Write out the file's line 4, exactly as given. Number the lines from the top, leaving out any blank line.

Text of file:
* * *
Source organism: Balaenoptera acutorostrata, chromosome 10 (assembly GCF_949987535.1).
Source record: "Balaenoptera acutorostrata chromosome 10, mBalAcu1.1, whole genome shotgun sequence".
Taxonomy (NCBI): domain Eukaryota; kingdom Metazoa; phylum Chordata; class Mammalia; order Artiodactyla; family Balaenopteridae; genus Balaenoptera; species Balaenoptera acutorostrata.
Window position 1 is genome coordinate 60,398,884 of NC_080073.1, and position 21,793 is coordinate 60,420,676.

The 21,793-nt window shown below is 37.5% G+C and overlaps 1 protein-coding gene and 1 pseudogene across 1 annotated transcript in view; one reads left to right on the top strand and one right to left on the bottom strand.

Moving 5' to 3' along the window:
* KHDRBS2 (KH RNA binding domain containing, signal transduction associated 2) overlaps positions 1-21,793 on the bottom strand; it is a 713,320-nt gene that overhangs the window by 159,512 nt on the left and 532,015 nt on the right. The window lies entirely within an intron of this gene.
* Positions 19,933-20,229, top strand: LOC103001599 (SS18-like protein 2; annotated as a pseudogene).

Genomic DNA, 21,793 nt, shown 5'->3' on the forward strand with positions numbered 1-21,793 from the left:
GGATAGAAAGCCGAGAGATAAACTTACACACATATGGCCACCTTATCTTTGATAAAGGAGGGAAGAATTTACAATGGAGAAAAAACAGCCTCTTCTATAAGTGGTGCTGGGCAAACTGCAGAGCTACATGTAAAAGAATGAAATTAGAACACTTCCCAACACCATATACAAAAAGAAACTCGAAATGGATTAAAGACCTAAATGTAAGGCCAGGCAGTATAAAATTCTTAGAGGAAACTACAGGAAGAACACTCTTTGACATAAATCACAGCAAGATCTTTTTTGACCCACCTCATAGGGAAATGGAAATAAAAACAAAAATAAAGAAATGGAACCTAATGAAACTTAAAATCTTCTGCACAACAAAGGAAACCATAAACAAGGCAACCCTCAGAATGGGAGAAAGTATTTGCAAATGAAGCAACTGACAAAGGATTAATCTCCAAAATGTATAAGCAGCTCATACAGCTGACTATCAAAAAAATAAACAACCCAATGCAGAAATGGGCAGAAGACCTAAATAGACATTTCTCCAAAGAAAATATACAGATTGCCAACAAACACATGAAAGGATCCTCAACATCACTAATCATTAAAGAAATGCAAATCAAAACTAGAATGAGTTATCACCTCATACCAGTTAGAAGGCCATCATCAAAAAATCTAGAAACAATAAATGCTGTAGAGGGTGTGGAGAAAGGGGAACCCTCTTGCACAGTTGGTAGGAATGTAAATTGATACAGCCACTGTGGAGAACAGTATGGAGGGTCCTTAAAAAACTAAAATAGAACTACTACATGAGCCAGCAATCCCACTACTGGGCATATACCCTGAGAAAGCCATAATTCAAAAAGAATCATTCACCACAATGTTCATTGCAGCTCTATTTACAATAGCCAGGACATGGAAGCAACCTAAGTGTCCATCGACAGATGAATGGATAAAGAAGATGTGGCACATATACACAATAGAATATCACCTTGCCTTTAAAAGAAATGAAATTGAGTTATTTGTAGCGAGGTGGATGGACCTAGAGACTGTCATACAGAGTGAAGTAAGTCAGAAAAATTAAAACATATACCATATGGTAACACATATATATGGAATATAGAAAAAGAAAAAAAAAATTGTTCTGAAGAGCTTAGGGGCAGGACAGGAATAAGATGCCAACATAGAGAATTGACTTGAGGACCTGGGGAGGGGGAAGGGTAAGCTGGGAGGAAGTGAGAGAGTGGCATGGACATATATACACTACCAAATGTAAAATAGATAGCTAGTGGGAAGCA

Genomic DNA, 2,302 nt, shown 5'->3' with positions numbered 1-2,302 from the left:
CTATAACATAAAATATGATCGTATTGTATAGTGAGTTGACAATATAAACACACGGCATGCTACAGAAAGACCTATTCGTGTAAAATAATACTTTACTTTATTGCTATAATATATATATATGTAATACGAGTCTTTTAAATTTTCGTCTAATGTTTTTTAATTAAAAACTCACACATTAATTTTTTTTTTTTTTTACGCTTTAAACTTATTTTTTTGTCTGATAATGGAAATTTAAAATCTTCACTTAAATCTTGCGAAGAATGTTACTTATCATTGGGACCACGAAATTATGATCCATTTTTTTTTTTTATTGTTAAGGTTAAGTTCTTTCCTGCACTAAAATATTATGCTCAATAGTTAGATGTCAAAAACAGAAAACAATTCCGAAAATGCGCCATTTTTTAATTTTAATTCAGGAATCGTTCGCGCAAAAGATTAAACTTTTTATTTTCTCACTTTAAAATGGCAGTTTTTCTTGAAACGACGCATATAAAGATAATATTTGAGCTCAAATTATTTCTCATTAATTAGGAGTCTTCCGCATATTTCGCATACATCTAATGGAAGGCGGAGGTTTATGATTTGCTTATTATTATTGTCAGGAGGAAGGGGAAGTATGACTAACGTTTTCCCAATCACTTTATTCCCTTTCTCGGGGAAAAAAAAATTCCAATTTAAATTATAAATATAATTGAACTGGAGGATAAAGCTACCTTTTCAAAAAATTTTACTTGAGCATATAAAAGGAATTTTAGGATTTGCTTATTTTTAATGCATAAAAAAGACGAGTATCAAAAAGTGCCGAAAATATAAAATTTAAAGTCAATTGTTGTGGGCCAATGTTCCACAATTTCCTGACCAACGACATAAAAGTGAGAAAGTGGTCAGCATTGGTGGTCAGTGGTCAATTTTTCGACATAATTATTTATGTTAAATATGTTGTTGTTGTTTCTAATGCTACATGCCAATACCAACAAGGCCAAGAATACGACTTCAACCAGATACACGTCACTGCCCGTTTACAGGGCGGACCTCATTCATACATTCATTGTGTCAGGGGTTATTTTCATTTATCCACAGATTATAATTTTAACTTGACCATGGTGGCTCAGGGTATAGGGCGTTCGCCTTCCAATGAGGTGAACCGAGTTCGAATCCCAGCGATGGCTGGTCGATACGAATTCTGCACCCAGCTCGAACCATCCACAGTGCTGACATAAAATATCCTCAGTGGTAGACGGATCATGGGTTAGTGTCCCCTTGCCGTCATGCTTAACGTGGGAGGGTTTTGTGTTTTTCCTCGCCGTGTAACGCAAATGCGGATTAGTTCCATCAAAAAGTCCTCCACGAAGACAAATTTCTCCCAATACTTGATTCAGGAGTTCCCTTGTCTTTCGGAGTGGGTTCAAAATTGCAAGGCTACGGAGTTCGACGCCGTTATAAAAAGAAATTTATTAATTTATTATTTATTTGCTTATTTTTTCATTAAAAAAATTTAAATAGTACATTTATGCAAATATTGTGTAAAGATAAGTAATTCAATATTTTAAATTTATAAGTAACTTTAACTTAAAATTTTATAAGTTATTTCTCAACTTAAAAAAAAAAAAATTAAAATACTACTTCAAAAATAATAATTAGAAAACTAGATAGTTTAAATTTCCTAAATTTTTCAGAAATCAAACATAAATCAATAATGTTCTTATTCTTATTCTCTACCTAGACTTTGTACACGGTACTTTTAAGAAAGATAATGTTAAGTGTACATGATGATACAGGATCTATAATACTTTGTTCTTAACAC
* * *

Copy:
Window position 1 is genome coordinate 60,398,884 of NC_080073.1, and position 21,793 is coordinate 60,420,676.